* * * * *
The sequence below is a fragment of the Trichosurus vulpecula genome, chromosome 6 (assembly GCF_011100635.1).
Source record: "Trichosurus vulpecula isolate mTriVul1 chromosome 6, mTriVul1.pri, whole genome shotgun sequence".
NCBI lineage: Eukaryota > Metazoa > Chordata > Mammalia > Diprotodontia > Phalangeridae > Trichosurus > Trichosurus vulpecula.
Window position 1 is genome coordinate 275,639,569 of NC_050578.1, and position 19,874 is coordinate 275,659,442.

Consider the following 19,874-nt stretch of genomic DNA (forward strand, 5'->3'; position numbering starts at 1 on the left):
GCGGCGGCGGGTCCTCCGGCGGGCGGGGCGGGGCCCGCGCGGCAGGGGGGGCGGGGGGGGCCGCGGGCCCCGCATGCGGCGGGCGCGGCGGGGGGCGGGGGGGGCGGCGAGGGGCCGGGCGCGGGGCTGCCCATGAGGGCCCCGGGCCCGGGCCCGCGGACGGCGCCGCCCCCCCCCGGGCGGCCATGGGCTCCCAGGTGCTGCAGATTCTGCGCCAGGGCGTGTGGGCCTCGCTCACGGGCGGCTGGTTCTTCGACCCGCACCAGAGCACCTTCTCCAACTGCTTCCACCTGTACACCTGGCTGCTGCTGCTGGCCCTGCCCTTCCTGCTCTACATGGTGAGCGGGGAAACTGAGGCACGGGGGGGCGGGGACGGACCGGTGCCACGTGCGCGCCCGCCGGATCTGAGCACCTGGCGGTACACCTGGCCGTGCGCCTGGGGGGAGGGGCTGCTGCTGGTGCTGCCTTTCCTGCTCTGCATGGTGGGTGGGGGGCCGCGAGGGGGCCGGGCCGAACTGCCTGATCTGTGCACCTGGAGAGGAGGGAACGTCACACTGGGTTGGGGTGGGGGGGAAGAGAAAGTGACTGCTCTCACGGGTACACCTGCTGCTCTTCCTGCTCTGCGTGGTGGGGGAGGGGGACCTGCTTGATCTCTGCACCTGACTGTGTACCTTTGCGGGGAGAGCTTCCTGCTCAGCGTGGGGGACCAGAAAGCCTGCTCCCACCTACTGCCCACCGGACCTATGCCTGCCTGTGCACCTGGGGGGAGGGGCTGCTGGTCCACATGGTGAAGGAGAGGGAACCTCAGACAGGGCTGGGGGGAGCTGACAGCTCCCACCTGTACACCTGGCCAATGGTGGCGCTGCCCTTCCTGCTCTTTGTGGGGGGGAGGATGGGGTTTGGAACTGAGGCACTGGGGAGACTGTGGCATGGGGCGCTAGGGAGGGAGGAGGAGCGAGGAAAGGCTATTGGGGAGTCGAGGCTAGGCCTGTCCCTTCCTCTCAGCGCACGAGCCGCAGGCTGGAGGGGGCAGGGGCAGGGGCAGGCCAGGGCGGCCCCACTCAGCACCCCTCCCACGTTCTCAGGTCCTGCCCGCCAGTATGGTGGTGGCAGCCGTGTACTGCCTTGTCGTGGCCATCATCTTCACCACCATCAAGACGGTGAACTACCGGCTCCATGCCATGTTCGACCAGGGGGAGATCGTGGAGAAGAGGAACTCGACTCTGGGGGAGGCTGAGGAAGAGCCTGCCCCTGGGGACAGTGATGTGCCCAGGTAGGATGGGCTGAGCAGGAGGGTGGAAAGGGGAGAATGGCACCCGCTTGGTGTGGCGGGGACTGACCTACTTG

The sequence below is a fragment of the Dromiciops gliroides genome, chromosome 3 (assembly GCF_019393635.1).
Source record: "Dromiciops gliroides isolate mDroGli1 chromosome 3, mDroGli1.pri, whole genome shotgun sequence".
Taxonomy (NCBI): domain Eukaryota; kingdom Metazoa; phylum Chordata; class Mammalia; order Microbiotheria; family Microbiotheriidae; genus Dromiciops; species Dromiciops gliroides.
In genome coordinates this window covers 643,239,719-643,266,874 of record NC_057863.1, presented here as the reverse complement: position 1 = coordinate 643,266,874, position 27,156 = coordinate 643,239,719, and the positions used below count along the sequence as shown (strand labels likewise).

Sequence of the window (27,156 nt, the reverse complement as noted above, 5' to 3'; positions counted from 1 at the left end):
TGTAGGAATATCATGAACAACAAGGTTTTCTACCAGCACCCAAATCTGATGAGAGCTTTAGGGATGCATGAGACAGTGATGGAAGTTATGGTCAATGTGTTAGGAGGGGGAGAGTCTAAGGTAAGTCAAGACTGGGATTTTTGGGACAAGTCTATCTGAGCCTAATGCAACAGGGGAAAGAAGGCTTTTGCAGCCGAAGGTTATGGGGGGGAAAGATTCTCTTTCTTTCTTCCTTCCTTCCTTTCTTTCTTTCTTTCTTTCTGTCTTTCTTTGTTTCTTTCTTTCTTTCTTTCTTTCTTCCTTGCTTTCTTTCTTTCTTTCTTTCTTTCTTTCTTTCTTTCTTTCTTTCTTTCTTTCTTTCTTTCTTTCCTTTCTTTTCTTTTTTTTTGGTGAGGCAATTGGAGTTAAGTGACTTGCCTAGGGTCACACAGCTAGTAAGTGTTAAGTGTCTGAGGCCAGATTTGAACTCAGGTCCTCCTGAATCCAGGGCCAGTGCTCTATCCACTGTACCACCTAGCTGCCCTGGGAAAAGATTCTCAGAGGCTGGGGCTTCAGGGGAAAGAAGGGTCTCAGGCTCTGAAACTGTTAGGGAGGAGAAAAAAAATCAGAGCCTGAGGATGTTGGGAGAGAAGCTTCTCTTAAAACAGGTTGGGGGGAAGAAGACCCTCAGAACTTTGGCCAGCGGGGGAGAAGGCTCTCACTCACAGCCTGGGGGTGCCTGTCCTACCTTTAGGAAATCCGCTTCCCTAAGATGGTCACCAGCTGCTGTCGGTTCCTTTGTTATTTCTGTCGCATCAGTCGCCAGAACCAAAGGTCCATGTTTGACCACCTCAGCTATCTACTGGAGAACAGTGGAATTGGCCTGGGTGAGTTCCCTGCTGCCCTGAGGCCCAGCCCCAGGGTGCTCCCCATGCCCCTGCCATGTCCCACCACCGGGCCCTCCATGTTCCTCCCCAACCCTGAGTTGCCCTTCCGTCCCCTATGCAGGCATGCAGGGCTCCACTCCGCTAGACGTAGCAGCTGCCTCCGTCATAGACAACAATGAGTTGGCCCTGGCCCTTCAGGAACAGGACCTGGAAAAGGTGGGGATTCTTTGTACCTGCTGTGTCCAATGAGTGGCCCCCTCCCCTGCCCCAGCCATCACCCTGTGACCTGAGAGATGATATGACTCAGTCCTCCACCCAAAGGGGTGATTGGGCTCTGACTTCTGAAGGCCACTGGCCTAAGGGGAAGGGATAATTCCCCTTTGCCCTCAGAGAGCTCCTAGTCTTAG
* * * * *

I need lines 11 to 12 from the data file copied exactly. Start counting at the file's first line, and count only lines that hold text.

Sequence of the window (27,156 nt, the reverse complement as noted above, 5' to 3'; positions counted from 1 at the left end):
TGTAGGAATATCATGAACAACAAGGTTTTCTACCAGCACCCAAATCTGATGAGAGCTTTAGGGATGCATGAGACAGTGATGGAAGTTATGGTCAATGTGTTAGGAGGGGGAGAGTCTAAGGTAAGTCAAGACTGGGATTTTTGGGACAAGTCTATCTGAGCCTAATGCAACAGGGGAAAGAAGGCTTTTGCAGCCGAAGGTTATGGGGGGGAAAGATTCTCTTTCTTTCTTCCTTCCTTCCTTTCTTTCTTTCTTTCTTTCTGTCTTTCTTTGTTTCTTTCTTTCTTTCTTTCTTTCTTCCTTGCTTTCTTTCTTTCTTTCTTTCTTTCTTTCTTTCTTTCTTTCTTTCTTTCTTTCTTTCTTTCTTTCCTTTCTTTTCTTTTTTTTTGGTGAGGCAATTGGAGTTAAGTGACTTGCCTAGGGTCACACAGCTAGTAAGTGTTAAGTGTCTGAGGCCAGATTTGAACTCAGGTCCTCCTGAATCCAGGGCCAGTGCTCTATCCACTGTACCACCTAGCTGCCCTGGGAAAAGATTCTCAGAGGCTGGGGCTTCAGGGGAAAGAAGGGTCTCAGGCTCTGAAACTGTTAGGGAGGAGAAAAAAAATCAGAGCCTGAGGATGTTGGGAGAGAAGCTTCTCTTAAAACAGGTTGGGGGGAAGAAGACCCTCAGAACTTTGGCCAGCGGGGGAGAAGGCTCTCACTCACAGCCTGGGGGTGCCTGTCCTACCTTTAGGAAATCCGCTTCCCTAAGATGGTCACCAGCTGCTGTCGGTTCCTTTGTTATTTCTGTCGCATCAGTCGCCAGAACCAAAGGTCCATGTTTGACCACCTCAGCTATCTACTGGAGAACAGTGGAATTGGCCTGGGTGAGTTCCCTGCTGCCCTGAGGCCCAGCCCCAGGGTGCTCCCCATGCCCCTGCCATGTCCCACCACCGGGCCCTCCATGTTCCTCCCCAACCCTGAGTTGCCCTTCCGTCCCCTATGCAGGCATGCAGGGCTCCACTCCGCTAGACGTAGCAGCTGCCTCCGTCATAGACAACAATGAGTTGGCCCTGGCCCTTCAGGAACAGGACCTGGAAAAGGTGGGGATTCTTTGTACCTGCTGTGTCCAATGAGTGGCCCCCTCCCCTGCCCCAGCCATCACCCTGTGACCTGAGAGATGATATGACTCAGTCCTCCACCCAAAGGGGTGATTGGGCTCTGACTTCTGAAGGCCACTGGCCTAAGGGGAAGGGATAATTCCCCTTTGCCCTCAGAGAGCTCCTAGTCTTAG